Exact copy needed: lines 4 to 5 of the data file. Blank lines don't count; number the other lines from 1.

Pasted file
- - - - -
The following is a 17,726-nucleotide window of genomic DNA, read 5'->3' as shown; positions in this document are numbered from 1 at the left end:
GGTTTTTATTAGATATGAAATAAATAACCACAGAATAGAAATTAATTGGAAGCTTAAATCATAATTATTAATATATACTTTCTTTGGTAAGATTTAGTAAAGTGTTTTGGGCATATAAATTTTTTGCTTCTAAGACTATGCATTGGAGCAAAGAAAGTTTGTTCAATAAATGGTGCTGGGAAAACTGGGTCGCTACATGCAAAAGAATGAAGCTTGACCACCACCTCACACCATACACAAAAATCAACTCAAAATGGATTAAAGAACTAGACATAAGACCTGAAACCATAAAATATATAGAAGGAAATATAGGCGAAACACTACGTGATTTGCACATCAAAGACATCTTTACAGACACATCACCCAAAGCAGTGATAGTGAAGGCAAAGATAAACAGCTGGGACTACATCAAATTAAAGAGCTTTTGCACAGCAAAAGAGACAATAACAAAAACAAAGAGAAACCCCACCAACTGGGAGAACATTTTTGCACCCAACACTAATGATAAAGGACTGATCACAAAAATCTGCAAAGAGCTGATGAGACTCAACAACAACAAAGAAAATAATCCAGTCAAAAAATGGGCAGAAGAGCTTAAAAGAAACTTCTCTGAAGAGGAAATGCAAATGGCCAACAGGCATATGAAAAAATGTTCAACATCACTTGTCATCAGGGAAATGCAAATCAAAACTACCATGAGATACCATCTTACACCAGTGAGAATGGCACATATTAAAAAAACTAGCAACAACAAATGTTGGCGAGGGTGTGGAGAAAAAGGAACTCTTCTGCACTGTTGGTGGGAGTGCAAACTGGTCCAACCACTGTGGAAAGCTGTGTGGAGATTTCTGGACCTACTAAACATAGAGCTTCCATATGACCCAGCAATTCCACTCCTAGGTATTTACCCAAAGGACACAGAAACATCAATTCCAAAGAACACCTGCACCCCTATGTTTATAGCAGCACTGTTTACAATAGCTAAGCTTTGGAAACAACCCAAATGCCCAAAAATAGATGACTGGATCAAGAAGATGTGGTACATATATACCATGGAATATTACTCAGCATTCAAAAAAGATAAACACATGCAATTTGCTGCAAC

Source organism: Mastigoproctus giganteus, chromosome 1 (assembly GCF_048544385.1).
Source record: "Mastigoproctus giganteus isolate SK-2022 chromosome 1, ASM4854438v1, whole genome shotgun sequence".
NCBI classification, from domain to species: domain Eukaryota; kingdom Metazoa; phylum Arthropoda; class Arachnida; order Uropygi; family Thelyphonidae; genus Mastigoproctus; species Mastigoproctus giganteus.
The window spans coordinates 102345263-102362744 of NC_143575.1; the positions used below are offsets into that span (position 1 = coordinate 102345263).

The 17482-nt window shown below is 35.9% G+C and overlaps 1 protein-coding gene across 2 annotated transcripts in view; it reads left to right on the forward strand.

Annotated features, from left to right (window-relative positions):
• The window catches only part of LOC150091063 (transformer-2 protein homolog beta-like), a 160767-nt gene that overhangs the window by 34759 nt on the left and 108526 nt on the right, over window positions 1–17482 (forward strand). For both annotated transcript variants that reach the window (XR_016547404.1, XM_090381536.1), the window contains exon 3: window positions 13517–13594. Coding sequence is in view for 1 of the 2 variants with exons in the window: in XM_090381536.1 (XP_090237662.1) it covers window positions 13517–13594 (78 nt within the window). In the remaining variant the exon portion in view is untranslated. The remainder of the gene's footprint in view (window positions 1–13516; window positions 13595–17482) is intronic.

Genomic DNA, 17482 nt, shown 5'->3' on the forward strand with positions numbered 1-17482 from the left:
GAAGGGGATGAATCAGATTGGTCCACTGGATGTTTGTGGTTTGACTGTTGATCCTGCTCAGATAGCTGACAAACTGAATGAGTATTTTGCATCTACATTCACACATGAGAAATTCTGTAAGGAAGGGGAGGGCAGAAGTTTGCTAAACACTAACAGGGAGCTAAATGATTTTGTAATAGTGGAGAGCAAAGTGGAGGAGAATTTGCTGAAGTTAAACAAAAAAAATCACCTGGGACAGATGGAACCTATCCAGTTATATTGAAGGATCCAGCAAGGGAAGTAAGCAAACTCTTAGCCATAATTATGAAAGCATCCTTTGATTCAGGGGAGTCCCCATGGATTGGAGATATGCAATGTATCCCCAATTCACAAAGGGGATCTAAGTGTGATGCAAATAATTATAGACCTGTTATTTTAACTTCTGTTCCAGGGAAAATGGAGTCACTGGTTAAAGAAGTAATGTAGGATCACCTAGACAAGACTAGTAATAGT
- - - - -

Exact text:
Source record: "Mastigoproctus giganteus isolate SK-2022 chromosome 1, ASM4854438v1, whole genome shotgun sequence".
NCBI classification, from domain to species: domain Eukaryota; kingdom Metazoa; phylum Arthropoda; class Arachnida; order Uropygi; family Thelyphonidae; genus Mastigoproctus; species Mastigoproctus giganteus.